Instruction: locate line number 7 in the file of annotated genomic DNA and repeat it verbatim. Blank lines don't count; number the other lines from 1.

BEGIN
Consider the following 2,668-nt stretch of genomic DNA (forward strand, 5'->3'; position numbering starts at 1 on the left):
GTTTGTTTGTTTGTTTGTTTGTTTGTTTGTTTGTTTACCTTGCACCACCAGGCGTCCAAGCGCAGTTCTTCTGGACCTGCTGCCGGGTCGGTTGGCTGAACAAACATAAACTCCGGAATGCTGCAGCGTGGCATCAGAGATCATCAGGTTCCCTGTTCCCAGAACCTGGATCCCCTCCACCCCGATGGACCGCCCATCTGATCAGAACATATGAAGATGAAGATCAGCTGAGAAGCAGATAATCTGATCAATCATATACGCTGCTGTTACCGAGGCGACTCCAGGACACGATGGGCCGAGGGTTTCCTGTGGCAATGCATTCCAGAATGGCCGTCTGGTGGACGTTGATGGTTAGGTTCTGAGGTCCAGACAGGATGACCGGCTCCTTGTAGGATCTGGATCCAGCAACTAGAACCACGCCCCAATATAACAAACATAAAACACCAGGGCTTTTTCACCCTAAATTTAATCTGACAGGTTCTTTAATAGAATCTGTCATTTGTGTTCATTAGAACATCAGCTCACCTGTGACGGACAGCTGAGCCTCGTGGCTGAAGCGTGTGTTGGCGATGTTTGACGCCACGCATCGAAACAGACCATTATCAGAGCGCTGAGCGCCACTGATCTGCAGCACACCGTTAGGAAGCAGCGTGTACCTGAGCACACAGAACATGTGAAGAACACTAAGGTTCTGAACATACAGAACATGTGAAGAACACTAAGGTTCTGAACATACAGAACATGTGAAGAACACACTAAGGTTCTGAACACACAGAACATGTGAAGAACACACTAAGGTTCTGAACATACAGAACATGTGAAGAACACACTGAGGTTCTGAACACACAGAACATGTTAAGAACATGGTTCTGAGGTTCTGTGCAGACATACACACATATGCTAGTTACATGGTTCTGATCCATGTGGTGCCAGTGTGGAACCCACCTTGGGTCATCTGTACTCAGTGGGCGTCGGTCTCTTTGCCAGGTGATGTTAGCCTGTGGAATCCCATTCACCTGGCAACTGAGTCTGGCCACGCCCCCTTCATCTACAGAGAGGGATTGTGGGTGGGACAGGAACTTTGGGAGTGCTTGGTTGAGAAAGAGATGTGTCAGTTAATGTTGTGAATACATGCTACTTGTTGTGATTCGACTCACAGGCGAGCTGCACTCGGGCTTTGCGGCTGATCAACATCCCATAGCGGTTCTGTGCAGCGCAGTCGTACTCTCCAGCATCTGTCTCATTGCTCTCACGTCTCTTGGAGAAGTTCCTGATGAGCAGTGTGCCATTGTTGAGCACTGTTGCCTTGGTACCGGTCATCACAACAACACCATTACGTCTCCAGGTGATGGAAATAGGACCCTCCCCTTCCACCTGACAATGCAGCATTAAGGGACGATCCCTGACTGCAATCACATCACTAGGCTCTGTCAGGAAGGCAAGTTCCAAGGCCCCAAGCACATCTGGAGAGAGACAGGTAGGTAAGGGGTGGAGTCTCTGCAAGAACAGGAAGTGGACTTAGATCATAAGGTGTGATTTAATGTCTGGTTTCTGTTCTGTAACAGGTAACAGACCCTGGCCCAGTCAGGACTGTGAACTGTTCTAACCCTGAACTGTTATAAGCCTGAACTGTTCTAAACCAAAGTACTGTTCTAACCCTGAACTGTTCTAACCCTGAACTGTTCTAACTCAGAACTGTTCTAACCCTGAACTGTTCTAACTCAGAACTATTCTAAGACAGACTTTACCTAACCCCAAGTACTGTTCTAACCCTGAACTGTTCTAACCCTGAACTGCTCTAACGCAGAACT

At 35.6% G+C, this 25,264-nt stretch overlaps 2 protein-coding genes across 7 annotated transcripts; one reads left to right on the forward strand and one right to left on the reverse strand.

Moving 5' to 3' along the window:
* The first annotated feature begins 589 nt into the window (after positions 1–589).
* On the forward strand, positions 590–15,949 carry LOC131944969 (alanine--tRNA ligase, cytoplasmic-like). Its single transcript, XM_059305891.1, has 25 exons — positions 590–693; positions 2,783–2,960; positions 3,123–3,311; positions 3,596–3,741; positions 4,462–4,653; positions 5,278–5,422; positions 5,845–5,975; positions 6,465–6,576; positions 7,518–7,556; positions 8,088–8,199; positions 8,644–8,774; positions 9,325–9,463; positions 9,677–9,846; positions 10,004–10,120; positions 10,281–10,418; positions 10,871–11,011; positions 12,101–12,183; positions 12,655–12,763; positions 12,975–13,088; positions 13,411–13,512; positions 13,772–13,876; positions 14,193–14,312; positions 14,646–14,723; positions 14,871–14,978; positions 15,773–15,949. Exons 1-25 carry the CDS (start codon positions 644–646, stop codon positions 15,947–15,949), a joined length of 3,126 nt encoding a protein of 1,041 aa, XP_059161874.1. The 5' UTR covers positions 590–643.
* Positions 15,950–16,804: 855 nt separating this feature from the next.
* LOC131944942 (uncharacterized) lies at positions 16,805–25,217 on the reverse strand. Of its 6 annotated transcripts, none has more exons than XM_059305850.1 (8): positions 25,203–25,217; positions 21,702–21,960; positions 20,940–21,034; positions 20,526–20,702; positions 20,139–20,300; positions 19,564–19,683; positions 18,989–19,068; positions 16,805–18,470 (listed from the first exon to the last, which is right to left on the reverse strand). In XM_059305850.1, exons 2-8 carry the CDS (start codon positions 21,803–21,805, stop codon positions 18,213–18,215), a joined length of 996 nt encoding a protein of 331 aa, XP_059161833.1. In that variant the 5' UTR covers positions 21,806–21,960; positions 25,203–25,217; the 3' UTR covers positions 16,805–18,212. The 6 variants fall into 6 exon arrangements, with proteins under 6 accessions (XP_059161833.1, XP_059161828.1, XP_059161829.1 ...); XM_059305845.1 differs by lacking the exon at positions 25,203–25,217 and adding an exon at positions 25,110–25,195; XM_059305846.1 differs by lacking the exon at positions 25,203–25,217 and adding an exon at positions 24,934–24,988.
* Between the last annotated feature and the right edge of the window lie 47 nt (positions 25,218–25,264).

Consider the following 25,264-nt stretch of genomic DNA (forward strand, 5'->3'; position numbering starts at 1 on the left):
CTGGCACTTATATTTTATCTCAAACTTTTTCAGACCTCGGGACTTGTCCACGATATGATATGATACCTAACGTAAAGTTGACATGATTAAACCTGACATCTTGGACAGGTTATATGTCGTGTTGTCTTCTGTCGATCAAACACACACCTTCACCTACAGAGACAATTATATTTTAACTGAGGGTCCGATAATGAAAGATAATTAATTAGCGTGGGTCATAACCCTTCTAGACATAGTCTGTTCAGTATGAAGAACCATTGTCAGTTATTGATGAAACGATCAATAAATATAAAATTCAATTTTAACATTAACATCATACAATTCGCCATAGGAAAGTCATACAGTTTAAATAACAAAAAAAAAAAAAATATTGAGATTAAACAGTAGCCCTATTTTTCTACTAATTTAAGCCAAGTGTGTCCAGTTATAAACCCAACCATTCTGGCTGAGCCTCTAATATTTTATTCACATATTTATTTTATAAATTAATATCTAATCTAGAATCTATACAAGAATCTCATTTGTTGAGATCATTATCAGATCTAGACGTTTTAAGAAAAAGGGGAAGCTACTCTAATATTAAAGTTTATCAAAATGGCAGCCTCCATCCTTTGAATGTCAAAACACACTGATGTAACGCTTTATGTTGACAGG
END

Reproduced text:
* Positions 15,950–16,804: 855 nt separating this feature from the next.